Can You Push Yourself Over?
Gel nails first appeared in the U.S. in the early 1980s, Gel polish
but were met with limited success. At the time, Nail polish
the manufacturers of gel lights and the gel itself had not joined forces, Nail care
not yet recognizing the need to precisely match the intensity of the light to the photoinitiators in the gel.gel nail art
Nail techs and clients soon found out that using the wrong light or applying too much gel caused a burning sensation on the client’s fingertips.Nail care
Additionally, education on gel application was limited, leaving nail techs in the dark about the product, and home-use systems were introduced around the same time, damaging the reputation of salon-use systems by association. gel nail polish color set
By the end of the ‘80s, many companies had pulled their gel products from the market.
After more than a few harrowing moments on what I called a “river roller coaster ride,” what I realized in my first ever white water rafting afternoon was a reminder that when you prepare for the unknown, it does help you conquer fear.
How can you get ready for the unknown in leadership and communication?
Let’s take some cues from white water rafting for the first time.
- Make sure you’re dressed for the occasion or can quickly “suit up” as needed! While I thought I would be fine – I was wearing a bathing suit, shorts, boat shoes and a light jacket — overcast skies and intermittent hard raining spells prompted the Rolling Thunder Rafting Company to hand out insulated jackets to each of us, along with the standard red life vest. They turned out to be a real blessing, given the freezing waters! While many offices and conferences have relaxed dress codes these days, sloppy is still not universally accepted. I recommend you keep an ironed dress shirt or other professional-looking outfit in your office or even your car for those last-minute “call to action” times.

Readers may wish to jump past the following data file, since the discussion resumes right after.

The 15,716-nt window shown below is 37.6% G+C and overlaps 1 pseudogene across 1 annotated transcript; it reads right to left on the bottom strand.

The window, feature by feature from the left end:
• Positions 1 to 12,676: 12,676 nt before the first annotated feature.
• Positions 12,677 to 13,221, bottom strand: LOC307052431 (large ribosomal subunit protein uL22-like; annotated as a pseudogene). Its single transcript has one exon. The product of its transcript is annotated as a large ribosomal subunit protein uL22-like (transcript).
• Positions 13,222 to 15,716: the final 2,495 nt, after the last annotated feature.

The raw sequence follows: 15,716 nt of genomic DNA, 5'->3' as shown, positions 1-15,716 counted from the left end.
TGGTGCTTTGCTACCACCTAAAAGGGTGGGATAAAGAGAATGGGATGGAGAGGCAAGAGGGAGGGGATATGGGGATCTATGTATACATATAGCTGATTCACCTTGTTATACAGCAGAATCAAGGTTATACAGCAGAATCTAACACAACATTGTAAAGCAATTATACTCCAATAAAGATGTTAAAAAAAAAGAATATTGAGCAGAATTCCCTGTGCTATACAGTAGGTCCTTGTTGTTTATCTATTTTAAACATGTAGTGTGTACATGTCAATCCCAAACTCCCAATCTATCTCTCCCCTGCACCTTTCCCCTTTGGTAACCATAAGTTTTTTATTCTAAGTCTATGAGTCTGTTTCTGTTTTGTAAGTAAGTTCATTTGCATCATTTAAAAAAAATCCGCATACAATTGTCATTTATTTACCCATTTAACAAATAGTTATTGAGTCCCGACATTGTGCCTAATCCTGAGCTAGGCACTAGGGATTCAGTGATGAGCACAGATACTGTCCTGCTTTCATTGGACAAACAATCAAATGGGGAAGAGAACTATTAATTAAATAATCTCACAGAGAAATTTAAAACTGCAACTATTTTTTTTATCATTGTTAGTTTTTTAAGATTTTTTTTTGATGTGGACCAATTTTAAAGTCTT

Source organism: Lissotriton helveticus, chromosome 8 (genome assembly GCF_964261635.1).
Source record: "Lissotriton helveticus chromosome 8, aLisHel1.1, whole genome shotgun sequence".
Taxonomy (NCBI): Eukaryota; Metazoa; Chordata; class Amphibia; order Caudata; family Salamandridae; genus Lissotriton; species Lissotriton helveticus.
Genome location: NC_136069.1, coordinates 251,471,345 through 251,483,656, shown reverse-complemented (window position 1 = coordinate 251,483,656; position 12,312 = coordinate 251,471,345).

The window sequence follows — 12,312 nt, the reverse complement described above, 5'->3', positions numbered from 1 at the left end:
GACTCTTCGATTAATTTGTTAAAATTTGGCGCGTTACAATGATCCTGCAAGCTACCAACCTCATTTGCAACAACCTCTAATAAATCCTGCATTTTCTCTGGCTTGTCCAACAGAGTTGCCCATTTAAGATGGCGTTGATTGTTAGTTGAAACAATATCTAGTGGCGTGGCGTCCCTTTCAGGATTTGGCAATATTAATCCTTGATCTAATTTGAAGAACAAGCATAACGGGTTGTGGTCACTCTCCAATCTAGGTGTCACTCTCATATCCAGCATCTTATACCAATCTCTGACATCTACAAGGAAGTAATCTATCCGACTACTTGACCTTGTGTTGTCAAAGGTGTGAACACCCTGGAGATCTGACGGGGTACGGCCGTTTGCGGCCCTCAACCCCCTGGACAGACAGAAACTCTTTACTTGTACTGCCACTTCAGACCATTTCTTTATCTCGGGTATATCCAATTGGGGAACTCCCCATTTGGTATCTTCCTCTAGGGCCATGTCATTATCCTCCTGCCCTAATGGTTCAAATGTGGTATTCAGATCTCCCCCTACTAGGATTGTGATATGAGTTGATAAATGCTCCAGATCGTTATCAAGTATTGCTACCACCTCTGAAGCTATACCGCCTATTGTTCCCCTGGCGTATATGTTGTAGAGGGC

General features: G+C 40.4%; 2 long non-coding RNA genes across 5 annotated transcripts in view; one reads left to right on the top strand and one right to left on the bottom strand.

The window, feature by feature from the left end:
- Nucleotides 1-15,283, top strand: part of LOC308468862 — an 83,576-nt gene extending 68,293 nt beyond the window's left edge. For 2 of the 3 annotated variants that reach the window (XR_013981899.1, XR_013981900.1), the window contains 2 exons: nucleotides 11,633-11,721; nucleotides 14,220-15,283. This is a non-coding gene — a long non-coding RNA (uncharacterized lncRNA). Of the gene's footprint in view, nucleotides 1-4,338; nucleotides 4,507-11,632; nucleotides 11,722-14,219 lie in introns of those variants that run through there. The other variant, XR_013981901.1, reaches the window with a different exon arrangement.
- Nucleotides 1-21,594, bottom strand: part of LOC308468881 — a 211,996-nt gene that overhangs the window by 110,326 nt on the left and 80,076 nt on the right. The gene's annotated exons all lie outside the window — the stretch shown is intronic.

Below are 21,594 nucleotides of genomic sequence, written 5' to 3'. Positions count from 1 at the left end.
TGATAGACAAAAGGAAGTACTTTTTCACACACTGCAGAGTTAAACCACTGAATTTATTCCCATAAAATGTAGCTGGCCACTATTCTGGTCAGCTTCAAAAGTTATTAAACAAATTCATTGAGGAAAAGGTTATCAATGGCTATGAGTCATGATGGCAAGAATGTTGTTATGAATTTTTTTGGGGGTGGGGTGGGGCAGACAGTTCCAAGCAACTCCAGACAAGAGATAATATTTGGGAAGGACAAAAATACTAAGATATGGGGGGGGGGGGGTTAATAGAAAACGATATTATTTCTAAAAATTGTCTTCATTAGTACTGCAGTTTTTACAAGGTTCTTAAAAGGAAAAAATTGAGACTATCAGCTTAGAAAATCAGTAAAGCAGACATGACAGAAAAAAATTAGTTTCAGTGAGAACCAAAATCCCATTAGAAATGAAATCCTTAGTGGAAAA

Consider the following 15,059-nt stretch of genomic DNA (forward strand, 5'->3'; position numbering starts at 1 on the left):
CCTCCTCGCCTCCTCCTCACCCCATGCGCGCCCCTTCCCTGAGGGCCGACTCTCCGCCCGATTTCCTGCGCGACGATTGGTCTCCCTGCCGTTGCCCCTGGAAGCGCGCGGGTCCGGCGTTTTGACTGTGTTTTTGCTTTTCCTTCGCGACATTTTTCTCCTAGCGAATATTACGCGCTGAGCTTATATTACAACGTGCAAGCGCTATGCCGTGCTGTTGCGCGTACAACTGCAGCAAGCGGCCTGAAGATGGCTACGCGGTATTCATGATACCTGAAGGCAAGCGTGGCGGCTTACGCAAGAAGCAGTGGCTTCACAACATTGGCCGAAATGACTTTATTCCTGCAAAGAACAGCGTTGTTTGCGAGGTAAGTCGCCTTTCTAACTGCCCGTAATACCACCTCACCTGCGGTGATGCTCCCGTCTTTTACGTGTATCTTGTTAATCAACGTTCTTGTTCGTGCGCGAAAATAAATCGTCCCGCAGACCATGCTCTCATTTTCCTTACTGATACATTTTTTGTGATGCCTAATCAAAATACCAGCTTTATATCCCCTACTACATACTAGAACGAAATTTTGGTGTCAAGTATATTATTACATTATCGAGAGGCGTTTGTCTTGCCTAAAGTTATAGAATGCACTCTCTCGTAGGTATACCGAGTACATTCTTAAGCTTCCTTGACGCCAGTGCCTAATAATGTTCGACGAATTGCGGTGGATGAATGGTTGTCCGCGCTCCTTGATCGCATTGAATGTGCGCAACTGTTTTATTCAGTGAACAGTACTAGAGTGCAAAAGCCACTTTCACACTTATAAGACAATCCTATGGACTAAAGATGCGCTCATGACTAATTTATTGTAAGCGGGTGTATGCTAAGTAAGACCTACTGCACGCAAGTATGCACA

- Clarify the situation before jumping in to solve a problem! Before heading out into the river, the guide had my group try out rowing in unison, following his directions. He also told us it may be necessary for us to lean together to the right or left on his command, to help avoid the rocks. We practiced both moves a few times. A rapid response when he shouted an order was essential for everyone’s well-being and to prevent us from taking an unwanted dunk into the 59-degree water. When a conflict arises – your team or the conversation is headed towards the rocks – a natural tendency is to immediately respond with bold, in-your-face statements to counteract what’s happening. Other than in life-threatening situations, however, this approach usually doesn’t work. A good leader, instead, acknowledges the discord, the fear and anxiety that are present, and then guides the conversation into safer, more productive arenas. How do you approach a challenge in your workplace? Within your nonprofit organization?
You could say that my rafting journey with my dear sister, brother-in-law and cousin in the Nantahala Forest in Tennessee was a mirror of everyday life: A few blissful moments of peace, quiet and nature where we drifted along in bliss, followed by fast-flowing, potentially treacherous rocks for a few minutes that made us catch our breath more than once. Before reaching our final destination, we braved the most ferocious rocks and rhythms of the river. That’s the picture you see with me, on the right, with my mouth wide open, hanging on for dear life!
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